Monday, February 23, 2009

Economists uncertain about broadband's potential

The rural broadband provision in the stimulus package was promoted as developing more jobs in rural areas, but economists at a conference last week said the provision's effects aren't as inevitable as frequently stated.

One problem with job-creation projections is that they often ignore that fact that "technology that helps fewer people get more work done may be good for the economy in the long run, but it makes extra workers redundant," writes Saul Hansell in The New York Times. Raul Katz, a Columbia University professor, noted that increased broadband might also increase the number of outsourced jobs. After all, "When the general store has broadband, it can send its tax returns to India rather than hiring the corner C.P.A.," writes Hansell. "Katz published several scenarios that range from a loss of 110,000 jobs to the creation of 164,000 jobs." (Read more)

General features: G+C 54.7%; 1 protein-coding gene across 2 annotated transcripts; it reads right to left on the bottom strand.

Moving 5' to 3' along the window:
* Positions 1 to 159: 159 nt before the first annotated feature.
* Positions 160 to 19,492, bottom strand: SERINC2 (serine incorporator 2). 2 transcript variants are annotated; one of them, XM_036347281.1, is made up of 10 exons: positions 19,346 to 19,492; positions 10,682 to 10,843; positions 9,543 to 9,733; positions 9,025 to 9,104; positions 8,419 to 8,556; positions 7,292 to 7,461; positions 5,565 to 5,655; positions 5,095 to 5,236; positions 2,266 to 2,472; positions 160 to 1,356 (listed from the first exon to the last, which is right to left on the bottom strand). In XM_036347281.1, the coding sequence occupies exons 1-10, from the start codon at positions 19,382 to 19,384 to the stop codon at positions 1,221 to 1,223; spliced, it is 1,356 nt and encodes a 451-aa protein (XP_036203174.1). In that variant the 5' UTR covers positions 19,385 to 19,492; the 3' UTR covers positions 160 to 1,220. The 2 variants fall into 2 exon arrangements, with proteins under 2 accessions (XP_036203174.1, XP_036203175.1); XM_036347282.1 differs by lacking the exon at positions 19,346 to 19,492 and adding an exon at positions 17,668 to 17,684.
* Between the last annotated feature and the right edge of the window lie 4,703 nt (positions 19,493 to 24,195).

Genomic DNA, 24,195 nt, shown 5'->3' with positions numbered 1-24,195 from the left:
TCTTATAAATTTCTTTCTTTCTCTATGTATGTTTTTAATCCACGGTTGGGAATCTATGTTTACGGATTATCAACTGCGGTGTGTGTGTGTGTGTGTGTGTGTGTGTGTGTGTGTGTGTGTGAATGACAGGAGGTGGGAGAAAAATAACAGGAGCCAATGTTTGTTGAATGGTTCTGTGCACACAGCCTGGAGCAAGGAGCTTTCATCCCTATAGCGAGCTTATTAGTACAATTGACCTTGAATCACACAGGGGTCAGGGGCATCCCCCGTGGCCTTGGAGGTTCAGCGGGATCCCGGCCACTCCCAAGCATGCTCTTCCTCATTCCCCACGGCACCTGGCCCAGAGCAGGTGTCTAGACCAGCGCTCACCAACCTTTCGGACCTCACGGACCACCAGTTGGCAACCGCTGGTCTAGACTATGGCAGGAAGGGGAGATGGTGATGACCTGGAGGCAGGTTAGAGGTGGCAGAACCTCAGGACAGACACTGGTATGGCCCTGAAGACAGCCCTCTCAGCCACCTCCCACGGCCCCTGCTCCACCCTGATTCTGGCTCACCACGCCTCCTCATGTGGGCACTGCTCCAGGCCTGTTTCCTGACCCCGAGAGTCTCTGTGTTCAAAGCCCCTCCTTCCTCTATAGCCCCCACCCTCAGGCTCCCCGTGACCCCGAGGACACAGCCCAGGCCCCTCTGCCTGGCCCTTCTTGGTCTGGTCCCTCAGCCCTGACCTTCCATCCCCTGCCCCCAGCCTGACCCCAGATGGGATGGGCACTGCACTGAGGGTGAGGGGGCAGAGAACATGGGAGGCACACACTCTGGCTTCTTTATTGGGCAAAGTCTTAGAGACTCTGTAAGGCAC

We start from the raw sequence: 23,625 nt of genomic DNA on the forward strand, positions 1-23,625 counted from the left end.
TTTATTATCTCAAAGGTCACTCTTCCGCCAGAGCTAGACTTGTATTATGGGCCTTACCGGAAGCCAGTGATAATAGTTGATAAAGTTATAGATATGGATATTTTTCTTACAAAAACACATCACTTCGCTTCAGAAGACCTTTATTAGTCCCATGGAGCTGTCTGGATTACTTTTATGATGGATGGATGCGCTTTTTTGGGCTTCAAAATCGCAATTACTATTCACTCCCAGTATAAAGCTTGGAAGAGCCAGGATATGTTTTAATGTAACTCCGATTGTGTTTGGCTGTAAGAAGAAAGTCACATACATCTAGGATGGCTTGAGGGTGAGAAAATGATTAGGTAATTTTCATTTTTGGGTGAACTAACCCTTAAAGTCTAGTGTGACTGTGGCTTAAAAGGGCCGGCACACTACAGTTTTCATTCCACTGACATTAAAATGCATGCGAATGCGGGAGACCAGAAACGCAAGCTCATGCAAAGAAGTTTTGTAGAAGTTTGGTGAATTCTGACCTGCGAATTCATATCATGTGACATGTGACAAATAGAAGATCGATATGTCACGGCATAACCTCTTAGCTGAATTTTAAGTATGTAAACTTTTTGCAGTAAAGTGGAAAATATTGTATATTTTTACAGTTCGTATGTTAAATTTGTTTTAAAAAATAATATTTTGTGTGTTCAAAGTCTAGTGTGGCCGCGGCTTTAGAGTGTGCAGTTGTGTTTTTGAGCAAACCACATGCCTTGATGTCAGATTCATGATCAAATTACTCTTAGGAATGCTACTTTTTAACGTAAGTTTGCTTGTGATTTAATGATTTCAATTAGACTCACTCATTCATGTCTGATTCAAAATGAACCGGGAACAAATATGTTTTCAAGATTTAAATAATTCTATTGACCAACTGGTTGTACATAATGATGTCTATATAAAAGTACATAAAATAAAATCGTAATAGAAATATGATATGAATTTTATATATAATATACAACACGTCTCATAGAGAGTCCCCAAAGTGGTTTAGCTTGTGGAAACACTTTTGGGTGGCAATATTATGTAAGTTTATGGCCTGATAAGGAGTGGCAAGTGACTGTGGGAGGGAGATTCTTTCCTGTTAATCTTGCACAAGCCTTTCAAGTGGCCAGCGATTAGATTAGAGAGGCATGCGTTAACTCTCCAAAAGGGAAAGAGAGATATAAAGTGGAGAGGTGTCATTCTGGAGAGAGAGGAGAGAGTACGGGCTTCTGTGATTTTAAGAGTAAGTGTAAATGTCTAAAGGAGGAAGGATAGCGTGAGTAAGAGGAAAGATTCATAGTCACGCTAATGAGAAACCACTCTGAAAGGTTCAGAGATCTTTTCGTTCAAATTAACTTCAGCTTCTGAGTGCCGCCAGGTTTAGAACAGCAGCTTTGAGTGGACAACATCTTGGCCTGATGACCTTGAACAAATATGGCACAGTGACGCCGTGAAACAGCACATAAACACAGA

Rural broadband has been dominating the web lately, with the National Rural Assembly publishing a report entitled "Rural Broadband Principles and Policy Recommendations," the Daily Yonder's county-by-county analysis of broadband accessibility, and the Rural Policy Research Institute's policy brief on the subject.

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